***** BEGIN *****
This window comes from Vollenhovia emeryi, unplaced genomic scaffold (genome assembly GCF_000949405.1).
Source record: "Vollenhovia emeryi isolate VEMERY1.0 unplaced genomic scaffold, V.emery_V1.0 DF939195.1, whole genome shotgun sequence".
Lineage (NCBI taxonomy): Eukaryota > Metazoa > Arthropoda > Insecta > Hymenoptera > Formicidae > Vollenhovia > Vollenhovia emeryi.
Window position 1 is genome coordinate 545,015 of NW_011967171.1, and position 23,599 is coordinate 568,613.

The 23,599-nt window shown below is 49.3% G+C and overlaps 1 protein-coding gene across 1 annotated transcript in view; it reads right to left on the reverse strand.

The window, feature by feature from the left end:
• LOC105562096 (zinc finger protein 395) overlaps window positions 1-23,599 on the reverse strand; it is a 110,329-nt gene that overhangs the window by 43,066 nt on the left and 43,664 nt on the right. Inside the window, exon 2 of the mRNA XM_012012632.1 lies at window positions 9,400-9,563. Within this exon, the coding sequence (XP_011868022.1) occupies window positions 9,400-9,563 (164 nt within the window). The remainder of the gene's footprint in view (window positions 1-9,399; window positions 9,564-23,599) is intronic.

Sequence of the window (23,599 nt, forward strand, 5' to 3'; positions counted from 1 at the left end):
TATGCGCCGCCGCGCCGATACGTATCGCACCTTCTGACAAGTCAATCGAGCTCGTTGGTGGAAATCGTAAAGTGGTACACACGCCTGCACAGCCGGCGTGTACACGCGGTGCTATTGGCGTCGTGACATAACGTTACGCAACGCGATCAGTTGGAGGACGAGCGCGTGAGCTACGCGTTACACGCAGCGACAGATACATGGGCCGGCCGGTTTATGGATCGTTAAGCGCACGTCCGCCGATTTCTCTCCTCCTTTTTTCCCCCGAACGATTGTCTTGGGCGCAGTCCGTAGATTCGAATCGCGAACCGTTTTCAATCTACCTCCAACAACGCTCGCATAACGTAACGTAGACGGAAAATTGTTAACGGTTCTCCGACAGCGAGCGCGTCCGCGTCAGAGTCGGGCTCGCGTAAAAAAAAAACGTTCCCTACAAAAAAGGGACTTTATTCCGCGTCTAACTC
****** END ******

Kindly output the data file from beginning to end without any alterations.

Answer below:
This window comes from Vollenhovia emeryi, unplaced genomic scaffold (genome assembly GCF_000949405.1).
Source record: "Vollenhovia emeryi isolate VEMERY1.0 unplaced genomic scaffold, V.emery_V1.0 DF939195.1, whole genome shotgun sequence".
Lineage (NCBI taxonomy): Eukaryota > Metazoa > Arthropoda > Insecta > Hymenoptera > Formicidae > Vollenhovia > Vollenhovia emeryi.
Window position 1 is genome coordinate 545,015 of NW_011967171.1, and position 23,599 is coordinate 568,613.

The 23,599-nt window shown below is 49.3% G+C and overlaps 1 protein-coding gene across 1 annotated transcript in view; it reads right to left on the reverse strand.

The window, feature by feature from the left end:
• LOC105562096 (zinc finger protein 395) overlaps window positions 1-23,599 on the reverse strand; it is a 110,329-nt gene that overhangs the window by 43,066 nt on the left and 43,664 nt on the right. Inside the window, exon 2 of the mRNA XM_012012632.1 lies at window positions 9,400-9,563. Within this exon, the coding sequence (XP_011868022.1) occupies window positions 9,400-9,563 (164 nt within the window). The remainder of the gene's footprint in view (window positions 1-9,399; window positions 9,564-23,599) is intronic.

Sequence of the window (23,599 nt, forward strand, 5' to 3'; positions counted from 1 at the left end):
TATGCGCCGCCGCGCCGATACGTATCGCACCTTCTGACAAGTCAATCGAGCTCGTTGGTGGAAATCGTAAAGTGGTACACACGCCTGCACAGCCGGCGTGTACACGCGGTGCTATTGGCGTCGTGACATAACGTTACGCAACGCGATCAGTTGGAGGACGAGCGCGTGAGCTACGCGTTACACGCAGCGACAGATACATGGGCCGGCCGGTTTATGGATCGTTAAGCGCACGTCCGCCGATTTCTCTCCTCCTTTTTTCCCCCGAACGATTGTCTTGGGCGCAGTCCGTAGATTCGAATCGCGAACCGTTTTCAATCTACCTCCAACAACGCTCGCATAACGTAACGTAGACGGAAAATTGTTAACGGTTCTCCGACAGCGAGCGCGTCCGCGTCAGAGTCGGGCTCGCGTAAAAAAAAAACGTTCCCTACAAAAAAGGGACTTTATTCCGCGTCTAACTC